Tuesday, May 31, 2016

In flight, airplane wings produce dramatic wingtip vortices....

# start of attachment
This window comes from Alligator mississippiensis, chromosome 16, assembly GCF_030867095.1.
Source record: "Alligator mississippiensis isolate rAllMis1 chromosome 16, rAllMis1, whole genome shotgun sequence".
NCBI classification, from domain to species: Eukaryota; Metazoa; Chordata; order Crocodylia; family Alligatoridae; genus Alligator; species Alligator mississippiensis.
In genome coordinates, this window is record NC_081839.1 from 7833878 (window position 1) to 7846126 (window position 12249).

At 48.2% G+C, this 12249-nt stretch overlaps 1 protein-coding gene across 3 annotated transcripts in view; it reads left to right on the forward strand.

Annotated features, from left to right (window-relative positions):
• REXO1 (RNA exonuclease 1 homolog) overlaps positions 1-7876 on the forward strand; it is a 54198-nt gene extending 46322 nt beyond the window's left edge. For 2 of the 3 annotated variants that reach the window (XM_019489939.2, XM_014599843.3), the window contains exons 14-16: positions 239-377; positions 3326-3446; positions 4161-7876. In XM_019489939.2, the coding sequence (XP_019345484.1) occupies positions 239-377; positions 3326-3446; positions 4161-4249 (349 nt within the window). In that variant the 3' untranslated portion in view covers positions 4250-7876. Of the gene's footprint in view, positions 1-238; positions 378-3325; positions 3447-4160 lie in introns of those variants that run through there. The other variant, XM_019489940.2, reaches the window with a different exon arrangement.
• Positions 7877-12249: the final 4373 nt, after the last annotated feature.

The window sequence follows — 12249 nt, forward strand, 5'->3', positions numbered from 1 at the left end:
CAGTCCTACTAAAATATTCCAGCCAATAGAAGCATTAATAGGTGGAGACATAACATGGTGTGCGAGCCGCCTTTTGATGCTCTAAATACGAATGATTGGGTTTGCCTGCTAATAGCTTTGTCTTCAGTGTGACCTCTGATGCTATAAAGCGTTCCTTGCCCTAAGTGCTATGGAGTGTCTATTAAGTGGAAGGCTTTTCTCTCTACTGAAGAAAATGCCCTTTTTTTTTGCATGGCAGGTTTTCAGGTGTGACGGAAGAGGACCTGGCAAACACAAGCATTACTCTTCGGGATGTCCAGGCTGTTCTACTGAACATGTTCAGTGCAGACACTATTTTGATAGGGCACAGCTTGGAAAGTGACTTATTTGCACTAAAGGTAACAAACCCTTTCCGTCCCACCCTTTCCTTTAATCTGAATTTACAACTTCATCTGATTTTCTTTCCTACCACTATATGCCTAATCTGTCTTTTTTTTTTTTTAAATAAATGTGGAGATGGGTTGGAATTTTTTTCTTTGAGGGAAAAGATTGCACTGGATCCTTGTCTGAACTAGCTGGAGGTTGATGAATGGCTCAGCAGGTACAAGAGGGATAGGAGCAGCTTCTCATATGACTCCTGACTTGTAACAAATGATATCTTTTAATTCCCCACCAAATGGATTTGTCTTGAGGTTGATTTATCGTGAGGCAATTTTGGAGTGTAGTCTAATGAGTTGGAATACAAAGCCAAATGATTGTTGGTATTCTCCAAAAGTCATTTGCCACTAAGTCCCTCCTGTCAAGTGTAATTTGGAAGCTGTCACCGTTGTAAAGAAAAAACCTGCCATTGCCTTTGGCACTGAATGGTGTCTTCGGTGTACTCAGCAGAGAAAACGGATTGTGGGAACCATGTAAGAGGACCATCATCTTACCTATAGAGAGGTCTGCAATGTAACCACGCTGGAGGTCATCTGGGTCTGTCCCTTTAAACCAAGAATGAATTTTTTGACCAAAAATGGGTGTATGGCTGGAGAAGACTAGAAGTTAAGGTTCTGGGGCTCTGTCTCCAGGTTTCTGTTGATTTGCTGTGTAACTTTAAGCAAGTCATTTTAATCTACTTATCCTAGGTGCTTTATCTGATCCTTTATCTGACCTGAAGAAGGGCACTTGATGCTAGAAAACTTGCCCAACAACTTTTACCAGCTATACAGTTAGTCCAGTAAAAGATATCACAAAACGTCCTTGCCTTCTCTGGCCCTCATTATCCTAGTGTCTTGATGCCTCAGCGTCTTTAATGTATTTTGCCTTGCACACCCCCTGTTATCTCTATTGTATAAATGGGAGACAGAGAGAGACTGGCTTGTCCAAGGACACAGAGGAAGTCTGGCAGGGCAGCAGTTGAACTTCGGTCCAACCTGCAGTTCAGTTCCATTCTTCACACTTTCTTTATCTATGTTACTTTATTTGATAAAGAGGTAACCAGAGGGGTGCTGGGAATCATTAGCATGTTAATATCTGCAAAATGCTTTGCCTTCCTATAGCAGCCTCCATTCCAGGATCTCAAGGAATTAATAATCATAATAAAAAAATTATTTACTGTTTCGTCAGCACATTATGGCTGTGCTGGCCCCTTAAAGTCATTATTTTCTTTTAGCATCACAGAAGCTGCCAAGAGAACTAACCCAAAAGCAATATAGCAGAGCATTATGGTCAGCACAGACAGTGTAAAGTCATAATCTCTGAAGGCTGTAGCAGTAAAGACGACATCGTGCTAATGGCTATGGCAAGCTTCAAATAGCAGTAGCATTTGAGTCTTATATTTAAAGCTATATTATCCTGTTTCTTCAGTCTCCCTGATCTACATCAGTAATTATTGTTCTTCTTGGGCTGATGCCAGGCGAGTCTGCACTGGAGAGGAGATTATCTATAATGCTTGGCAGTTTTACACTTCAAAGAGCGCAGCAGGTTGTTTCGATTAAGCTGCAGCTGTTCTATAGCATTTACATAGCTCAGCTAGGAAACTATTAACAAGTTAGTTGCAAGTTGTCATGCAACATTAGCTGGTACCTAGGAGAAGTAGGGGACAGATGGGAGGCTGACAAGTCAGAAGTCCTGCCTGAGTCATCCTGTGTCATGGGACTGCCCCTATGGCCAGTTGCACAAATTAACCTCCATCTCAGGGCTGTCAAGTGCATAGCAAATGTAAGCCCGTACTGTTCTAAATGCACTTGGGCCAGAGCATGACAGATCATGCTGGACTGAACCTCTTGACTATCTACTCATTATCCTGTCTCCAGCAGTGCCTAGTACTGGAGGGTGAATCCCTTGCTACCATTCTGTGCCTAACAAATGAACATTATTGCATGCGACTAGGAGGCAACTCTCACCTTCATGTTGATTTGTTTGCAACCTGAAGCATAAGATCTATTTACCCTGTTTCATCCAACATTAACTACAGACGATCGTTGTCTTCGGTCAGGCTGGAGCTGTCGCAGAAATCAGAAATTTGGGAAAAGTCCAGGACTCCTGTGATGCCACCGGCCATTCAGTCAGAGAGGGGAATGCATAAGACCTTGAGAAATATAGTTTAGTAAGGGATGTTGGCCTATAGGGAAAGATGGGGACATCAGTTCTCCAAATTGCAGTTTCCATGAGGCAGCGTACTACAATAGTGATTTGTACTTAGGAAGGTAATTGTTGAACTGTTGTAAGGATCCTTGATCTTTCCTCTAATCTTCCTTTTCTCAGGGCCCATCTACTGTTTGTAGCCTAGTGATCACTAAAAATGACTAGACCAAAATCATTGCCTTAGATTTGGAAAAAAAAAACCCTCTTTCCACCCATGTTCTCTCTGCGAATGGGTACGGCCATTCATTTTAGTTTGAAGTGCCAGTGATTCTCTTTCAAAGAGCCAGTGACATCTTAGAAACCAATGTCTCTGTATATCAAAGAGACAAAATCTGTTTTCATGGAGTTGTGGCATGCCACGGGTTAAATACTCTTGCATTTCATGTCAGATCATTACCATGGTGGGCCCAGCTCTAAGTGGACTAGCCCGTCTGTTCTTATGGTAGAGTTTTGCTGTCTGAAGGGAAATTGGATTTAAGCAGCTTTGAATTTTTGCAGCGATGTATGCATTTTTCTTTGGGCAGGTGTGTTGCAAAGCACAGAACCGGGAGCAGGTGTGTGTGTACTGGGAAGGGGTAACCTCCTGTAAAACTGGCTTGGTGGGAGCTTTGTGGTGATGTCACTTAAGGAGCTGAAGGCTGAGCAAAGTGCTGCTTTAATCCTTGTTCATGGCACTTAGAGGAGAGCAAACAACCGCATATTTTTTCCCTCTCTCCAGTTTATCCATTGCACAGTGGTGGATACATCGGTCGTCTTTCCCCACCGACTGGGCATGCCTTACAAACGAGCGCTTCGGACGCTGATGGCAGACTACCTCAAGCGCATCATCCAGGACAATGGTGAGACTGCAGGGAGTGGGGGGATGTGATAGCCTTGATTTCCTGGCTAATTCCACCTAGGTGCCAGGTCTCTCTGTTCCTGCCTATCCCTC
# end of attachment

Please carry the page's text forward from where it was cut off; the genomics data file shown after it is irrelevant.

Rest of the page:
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In flight, airplane wings produce dramatic wingtip vortices. These vortices reduce the amount of lift a 3D wing produces relative to a 2D one. How much they influence the lift depends on both the strength and proximity of the vortex. The stronger and closer it is, the more detrimental its effect. One way airplane designers reduce the effects of wingtip vortices is by adding an extra section, called a winglet, to the end of the wing. Among other effects, the winglet moves the wingtip vortex further away from the main wing, which reduces its influence and allows the airplane to regain some of the lift that would otherwise be lost. (Image credits: A. Wielandt et al., source)

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